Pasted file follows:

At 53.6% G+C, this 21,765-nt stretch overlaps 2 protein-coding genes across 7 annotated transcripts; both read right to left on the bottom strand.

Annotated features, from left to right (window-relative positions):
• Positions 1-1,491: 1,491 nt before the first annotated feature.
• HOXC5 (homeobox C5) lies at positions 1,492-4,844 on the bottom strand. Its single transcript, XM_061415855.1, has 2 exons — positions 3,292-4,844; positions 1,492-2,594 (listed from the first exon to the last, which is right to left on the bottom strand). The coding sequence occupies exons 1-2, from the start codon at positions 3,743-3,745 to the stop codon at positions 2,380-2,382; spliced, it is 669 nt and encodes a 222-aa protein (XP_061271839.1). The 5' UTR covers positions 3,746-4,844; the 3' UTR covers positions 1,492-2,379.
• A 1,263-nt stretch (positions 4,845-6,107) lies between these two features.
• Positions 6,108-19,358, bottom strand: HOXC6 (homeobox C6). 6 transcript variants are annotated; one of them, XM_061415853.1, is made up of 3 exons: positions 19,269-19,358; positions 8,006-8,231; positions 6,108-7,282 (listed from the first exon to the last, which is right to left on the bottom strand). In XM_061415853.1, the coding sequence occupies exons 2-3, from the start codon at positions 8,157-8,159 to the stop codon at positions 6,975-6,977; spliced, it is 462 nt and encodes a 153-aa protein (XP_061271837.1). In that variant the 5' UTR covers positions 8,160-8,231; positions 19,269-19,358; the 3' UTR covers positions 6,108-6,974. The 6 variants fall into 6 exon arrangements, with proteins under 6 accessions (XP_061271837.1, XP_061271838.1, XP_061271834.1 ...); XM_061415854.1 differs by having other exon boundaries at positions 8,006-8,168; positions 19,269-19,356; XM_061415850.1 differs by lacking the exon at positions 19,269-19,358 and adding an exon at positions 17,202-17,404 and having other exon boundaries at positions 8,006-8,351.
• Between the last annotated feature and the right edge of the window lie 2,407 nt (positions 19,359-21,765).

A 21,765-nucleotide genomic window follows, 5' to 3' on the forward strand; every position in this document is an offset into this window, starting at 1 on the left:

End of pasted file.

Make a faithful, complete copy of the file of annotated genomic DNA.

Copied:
At 53.6% G+C, this 21,765-nt stretch overlaps 2 protein-coding genes across 7 annotated transcripts; both read right to left on the bottom strand.

Annotated features, from left to right (window-relative positions):
• Positions 1-1,491: 1,491 nt before the first annotated feature.
• HOXC5 (homeobox C5) lies at positions 1,492-4,844 on the bottom strand. Its single transcript, XM_061415855.1, has 2 exons — positions 3,292-4,844; positions 1,492-2,594 (listed from the first exon to the last, which is right to left on the bottom strand). The coding sequence occupies exons 1-2, from the start codon at positions 3,743-3,745 to the stop codon at positions 2,380-2,382; spliced, it is 669 nt and encodes a 222-aa protein (XP_061271839.1). The 5' UTR covers positions 3,746-4,844; the 3' UTR covers positions 1,492-2,379.
• A 1,263-nt stretch (positions 4,845-6,107) lies between these two features.
• Positions 6,108-19,358, bottom strand: HOXC6 (homeobox C6). 6 transcript variants are annotated; one of them, XM_061415853.1, is made up of 3 exons: positions 19,269-19,358; positions 8,006-8,231; positions 6,108-7,282 (listed from the first exon to the last, which is right to left on the bottom strand). In XM_061415853.1, the coding sequence occupies exons 2-3, from the start codon at positions 8,157-8,159 to the stop codon at positions 6,975-6,977; spliced, it is 462 nt and encodes a 153-aa protein (XP_061271837.1). In that variant the 5' UTR covers positions 8,160-8,231; positions 19,269-19,358; the 3' UTR covers positions 6,108-6,974. The 6 variants fall into 6 exon arrangements, with proteins under 6 accessions (XP_061271837.1, XP_061271838.1, XP_061271834.1 ...); XM_061415854.1 differs by having other exon boundaries at positions 8,006-8,168; positions 19,269-19,356; XM_061415850.1 differs by lacking the exon at positions 19,269-19,358 and adding an exon at positions 17,202-17,404 and having other exon boundaries at positions 8,006-8,351.
• Between the last annotated feature and the right edge of the window lie 2,407 nt (positions 19,359-21,765).

A 21,765-nucleotide genomic window follows, 5' to 3' on the forward strand; every position in this document is an offset into this window, starting at 1 on the left: